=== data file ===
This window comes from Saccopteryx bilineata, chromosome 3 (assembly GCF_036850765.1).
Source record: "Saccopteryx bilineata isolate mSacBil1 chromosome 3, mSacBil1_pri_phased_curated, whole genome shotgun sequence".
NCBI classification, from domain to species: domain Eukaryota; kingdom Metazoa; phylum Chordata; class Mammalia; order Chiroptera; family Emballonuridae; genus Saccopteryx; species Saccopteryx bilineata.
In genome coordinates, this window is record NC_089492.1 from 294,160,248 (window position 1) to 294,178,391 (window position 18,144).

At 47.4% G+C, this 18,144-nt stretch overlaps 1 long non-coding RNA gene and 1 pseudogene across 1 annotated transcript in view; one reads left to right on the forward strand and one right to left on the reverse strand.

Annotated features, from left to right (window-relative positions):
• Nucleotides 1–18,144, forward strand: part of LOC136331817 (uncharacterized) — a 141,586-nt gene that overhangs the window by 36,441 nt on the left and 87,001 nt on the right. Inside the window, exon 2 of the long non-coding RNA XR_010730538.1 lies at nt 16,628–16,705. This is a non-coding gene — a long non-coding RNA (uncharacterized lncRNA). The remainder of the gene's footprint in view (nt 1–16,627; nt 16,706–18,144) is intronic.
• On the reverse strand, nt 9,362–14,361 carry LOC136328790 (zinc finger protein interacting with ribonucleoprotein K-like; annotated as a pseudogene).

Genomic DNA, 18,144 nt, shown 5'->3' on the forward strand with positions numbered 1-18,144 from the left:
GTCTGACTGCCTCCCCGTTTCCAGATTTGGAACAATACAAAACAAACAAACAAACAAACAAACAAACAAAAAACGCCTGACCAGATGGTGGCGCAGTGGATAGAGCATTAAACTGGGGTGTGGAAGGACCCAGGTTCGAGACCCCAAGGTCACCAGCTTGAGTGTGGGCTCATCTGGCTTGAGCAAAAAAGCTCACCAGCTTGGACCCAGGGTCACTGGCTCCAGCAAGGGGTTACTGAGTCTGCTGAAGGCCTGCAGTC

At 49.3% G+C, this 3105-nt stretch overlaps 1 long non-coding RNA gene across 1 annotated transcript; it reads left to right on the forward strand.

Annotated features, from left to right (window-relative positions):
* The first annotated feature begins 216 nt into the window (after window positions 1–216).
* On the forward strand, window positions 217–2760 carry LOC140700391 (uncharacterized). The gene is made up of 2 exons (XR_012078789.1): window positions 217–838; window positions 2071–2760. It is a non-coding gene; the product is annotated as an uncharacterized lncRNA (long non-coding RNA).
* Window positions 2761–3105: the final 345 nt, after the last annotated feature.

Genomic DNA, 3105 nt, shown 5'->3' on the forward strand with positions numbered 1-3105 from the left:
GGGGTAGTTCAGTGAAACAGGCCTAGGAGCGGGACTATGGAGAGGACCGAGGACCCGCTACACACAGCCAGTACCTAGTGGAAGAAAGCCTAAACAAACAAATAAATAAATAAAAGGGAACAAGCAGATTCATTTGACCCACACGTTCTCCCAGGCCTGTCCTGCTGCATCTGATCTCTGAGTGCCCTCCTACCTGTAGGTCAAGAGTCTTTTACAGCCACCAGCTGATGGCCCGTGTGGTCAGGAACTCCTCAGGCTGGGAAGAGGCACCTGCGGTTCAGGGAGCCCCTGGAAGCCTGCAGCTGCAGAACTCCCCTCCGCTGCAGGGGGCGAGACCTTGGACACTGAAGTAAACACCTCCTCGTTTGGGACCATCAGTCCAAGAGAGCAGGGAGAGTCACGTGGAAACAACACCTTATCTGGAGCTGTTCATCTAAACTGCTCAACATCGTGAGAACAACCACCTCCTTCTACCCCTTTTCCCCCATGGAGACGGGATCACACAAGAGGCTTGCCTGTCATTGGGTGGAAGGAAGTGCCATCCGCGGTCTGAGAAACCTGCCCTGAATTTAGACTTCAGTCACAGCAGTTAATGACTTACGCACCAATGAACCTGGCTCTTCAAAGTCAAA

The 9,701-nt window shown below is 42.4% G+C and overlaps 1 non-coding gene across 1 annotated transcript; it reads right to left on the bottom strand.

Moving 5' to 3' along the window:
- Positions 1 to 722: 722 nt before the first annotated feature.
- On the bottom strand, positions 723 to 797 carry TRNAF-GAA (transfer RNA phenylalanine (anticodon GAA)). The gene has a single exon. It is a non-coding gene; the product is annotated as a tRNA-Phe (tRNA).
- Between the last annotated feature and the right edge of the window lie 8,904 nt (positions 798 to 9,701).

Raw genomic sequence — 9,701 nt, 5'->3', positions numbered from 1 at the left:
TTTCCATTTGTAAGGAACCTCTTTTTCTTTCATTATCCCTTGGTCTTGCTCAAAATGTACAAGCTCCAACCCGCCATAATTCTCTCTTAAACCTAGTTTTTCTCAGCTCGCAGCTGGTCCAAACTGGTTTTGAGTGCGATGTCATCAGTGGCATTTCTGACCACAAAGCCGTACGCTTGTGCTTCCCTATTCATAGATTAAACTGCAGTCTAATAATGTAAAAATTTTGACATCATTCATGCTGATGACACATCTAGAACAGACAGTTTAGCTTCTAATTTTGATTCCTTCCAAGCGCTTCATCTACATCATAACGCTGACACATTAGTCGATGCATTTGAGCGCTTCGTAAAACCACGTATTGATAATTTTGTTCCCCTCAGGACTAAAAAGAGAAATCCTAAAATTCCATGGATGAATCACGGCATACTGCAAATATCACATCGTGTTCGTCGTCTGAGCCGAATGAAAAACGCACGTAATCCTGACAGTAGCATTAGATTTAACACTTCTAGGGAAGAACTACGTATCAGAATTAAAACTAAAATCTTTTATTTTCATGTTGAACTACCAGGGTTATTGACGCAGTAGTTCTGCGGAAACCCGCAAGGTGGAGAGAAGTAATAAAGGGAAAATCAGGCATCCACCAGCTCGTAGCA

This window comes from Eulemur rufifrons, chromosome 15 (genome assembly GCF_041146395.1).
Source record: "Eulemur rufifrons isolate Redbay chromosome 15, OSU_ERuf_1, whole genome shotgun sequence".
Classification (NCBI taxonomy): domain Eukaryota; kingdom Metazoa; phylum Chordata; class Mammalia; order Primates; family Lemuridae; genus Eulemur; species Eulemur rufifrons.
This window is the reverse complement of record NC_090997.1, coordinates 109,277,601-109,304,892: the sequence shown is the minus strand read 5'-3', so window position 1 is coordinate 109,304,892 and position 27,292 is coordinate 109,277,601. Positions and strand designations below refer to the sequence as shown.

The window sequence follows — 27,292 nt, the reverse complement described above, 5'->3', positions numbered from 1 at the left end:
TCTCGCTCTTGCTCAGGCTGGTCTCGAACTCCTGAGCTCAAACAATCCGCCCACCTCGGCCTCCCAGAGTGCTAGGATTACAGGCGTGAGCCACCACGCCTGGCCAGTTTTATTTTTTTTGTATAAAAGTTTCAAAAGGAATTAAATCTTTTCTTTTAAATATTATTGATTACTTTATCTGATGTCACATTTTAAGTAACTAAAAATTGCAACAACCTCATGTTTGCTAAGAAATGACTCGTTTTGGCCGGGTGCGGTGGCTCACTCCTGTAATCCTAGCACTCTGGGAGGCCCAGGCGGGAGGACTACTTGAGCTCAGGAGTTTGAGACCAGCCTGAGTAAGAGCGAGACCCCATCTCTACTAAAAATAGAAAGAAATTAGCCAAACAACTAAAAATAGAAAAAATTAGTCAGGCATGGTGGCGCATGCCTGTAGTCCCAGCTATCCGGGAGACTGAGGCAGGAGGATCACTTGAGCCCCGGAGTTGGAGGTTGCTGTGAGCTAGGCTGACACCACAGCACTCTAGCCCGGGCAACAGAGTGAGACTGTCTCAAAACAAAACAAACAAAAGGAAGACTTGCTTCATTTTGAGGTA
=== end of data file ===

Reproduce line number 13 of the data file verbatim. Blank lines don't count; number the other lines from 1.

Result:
* The first annotated feature begins 216 nt into the window (after window positions 1–216).